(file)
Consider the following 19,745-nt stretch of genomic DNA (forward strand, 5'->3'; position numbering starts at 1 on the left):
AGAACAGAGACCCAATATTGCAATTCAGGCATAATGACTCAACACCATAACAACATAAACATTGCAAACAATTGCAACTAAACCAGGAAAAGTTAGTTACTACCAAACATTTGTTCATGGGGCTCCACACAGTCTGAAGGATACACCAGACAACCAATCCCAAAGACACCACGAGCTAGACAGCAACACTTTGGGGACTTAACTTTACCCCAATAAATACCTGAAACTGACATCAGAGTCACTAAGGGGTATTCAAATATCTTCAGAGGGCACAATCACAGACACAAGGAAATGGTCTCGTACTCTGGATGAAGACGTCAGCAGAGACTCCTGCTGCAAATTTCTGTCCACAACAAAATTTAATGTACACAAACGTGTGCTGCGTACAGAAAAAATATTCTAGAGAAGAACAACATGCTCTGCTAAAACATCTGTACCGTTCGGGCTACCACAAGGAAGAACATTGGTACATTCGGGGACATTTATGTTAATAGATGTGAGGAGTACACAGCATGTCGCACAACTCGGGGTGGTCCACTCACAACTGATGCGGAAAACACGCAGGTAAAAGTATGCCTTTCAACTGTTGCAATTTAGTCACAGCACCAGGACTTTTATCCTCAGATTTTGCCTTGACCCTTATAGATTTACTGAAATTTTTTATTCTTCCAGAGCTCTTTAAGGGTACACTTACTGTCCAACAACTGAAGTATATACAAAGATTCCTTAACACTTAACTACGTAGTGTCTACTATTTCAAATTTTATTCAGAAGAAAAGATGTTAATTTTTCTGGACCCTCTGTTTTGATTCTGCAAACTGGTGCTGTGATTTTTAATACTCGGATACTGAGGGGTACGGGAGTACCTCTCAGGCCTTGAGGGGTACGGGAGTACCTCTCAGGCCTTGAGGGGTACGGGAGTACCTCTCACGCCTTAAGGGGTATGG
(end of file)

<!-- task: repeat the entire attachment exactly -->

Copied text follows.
Consider the following 19,745-nt stretch of genomic DNA (forward strand, 5'->3'; position numbering starts at 1 on the left):
AGAACAGAGACCCAATATTGCAATTCAGGCATAATGACTCAACACCATAACAACATAAACATTGCAAACAATTGCAACTAAACCAGGAAAAGTTAGTTACTACCAAACATTTGTTCATGGGGCTCCACACAGTCTGAAGGATACACCAGACAACCAATCCCAAAGACACCACGAGCTAGACAGCAACACTTTGGGGACTTAACTTTACCCCAATAAATACCTGAAACTGACATCAGAGTCACTAAGGGGTATTCAAATATCTTCAGAGGGCACAATCACAGACACAAGGAAATGGTCTCGTACTCTGGATGAAGACGTCAGCAGAGACTCCTGCTGCAAATTTCTGTCCACAACAAAATTTAATGTACACAAACGTGTGCTGCGTACAGAAAAAATATTCTAGAGAAGAACAACATGCTCTGCTAAAACATCTGTACCGTTCGGGCTACCACAAGGAAGAACATTGGTACATTCGGGGACATTTATGTTAATAGATGTGAGGAGTACACAGCATGTCGCACAACTCGGGGTGGTCCACTCACAACTGATGCGGAAAACACGCAGGTAAAAGTATGCCTTTCAACTGTTGCAATTTAGTCACAGCACCAGGACTTTTATCCTCAGATTTTGCCTTGACCCTTATAGATTTACTGAAATTTTTTATTCTTCCAGAGCTCTTTAAGGGTACACTTACTGTCCAACAACTGAAGTATATACAAAGATTCCTTAACACTTAACTACGTAGTGTCTACTATTTCAAATTTTATTCAGAAGAAAAGATGTTAATTTTTCTGGACCCTCTGTTTTGATTCTGCAAACTGGTGCTGTGATTTTTAATACTCGGATACTGAGGGGTACGGGAGTACCTCTCAGGCCTTGAGGGGTACGGGAGTACCTCTCAGGCCTTGAGGGGTACGGGAGTACCTCTCACGCCTTAAGGGGTATGG